“Developing this farm was the highlight of my working life,” said Simpson, who has the air of an artist or writer as much as that of a rancher and farmer. Simpson and Rimmington knew the 100-year-flood mark on the ranch, and as the river climbed well past it, Simpson drove his rugged-terrain vehicle—a Japanese brand of micro-truck—along the highway to a bend with a view downriver.

He saw Schmidt, far away and out of earshot. Schmidt, who was standing near his truck on the dog-toothed stub of pavement where the road had failed, was sussing out how to cross the scree slope above the missing section of highway. Simpson could see that the river had dangerously undercut the pavement that Schmidt and his pickup were on. If it collapsed, Schmidt would trap-door into the rapids.

“Well,” Simpson thought, “I can’t do anything for him.” 

Turning for home, Simpson soon saw that running waters now threatened the ranch’s two barns and other outbuildings. He headed down to open the barn doors so that the river could run through them, hoping this would lessen the chances that the current would tear them down. It was the same trick Hercules used to clean the Augean stables.

Driving up from the lower fields, Simpson saw the water surge behind him, rising suddenly by a metre. “It was like a tidal wave,” Simpson said. “Then it started to pull the buildings apart. And then the river really started to come up.”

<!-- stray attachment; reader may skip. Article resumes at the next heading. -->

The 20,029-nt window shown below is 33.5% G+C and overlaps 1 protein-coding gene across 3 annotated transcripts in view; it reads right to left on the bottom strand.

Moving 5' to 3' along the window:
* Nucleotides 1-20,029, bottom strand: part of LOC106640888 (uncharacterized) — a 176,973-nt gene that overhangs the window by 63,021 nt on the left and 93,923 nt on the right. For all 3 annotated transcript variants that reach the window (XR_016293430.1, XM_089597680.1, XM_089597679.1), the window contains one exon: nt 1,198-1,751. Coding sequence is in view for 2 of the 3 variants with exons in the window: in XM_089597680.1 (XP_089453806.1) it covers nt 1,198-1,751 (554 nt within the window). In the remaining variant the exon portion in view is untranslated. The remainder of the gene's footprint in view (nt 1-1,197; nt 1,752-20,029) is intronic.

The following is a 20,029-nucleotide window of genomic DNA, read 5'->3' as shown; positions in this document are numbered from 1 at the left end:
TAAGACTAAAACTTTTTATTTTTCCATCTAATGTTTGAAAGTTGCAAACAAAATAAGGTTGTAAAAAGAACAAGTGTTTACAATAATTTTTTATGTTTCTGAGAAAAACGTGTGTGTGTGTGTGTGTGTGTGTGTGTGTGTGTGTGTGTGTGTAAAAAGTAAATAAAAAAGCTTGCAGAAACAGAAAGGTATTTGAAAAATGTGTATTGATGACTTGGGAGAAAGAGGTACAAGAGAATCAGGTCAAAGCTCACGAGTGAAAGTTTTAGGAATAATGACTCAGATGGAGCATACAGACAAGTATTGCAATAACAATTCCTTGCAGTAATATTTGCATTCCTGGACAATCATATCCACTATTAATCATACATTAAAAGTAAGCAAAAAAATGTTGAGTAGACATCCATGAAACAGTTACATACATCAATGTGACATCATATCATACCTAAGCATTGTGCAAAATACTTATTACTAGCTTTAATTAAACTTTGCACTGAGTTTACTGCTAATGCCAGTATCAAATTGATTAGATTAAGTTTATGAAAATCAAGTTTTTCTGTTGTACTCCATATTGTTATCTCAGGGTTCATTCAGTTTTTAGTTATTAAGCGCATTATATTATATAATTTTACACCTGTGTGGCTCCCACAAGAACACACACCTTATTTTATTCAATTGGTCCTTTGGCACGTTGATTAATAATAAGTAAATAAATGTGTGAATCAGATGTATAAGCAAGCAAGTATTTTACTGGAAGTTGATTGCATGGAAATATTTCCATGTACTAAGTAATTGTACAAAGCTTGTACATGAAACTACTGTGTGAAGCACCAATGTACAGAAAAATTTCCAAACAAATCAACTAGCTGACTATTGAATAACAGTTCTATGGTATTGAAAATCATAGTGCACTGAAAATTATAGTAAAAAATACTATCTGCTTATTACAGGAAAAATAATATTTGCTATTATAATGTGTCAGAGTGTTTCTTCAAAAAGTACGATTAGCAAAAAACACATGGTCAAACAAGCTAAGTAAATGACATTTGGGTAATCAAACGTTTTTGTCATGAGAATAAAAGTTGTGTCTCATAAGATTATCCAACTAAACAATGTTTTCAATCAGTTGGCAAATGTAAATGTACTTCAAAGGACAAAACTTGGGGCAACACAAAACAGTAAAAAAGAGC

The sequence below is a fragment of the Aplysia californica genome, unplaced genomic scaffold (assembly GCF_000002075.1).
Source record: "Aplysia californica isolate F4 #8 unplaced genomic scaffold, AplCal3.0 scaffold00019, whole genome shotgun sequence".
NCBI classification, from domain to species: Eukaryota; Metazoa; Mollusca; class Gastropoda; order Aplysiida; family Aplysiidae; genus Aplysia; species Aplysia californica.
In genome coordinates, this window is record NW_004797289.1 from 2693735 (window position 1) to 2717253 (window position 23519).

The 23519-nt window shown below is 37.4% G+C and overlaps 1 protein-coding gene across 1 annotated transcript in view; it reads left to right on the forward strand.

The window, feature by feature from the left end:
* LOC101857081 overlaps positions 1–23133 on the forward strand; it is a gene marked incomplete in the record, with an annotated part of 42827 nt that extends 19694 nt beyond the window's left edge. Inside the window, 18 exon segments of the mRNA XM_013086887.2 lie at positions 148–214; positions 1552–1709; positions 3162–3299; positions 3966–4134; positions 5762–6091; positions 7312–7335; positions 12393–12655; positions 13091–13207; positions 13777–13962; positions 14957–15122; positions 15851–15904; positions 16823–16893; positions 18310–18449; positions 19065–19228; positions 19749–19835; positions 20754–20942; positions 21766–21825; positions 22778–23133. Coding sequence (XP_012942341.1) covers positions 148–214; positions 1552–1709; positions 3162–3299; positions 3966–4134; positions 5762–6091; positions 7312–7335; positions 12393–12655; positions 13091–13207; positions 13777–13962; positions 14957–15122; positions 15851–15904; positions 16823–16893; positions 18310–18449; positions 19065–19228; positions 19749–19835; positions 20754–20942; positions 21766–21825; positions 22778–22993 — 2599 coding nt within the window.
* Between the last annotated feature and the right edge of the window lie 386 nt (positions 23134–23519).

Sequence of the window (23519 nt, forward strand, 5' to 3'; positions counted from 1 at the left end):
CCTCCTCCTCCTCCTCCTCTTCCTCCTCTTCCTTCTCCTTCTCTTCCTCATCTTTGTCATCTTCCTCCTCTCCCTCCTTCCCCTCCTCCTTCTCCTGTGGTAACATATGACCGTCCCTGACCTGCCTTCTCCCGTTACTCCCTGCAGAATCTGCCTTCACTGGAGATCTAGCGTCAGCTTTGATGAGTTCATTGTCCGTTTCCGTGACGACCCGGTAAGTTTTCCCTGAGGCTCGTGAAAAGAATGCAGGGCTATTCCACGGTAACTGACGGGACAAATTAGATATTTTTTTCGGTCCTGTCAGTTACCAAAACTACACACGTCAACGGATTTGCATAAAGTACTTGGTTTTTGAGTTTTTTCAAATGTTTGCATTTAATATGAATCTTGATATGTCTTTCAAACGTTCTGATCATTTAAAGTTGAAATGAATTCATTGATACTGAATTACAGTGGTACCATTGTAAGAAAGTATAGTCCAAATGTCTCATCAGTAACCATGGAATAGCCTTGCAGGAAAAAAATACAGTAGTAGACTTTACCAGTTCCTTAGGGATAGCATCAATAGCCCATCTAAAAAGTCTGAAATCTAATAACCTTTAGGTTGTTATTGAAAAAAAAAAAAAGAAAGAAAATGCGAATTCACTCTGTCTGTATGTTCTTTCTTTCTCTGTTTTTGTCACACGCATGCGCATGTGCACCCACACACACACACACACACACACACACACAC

In the midst of it all, Schmidt arrived at Clapperton Ranch. Using Simpson’s phone, Schmidt called an RCMP friend in Merritt. Schmidt’s fellow Mountie hadn’t heard any reports of flooding on the Nicola River. So, Simpson called the emergency line.

He also sent a message to Steve Rice. Rice was the area’s regional director, and with his wife Paulet owns a popular Spences Bridge restaurant called The Packing House; most of all, he’s known as a can-do guy. In his message, Simpson told Rice that there were people along the highway who might need evacuation.

After all of this, Schmidt was left with the sense that he could get a ride out of the valley when Rice came upriver to check on people. Relieved, he made the treacherous walk back to his truck, then drove again to the Wyatt-Purdens’ neat red house with the white trim, where the backyard was now more river than yard.

“Steve’s on his way,” Schmidt told the Wyatt-Purdens.

In fact, Steve was not on his way. The Rices already knew there was no way upriver. Their home and small farm was on the Nicola close to Spences Bridge, and by mid-morning the rising river had convinced them to head into town, where they have a suite attached to their restaurant.

Steve had shuttled back and forth to their house two more times, grabbing things they might need for what they imagined would be a short stay. By his second run, both lanes were flooded on one section of road.

Like so many others in the Nicola Valley, Steve wasn’t overly concerned. “Once the river broke the record, your mindset is, ‘It’s not going to get any higher,’” he said. “No one was really panicking. There was no urgency, no one was packing bags. The whole family—we call it the Highway 8 family—was just been-here-done-that.”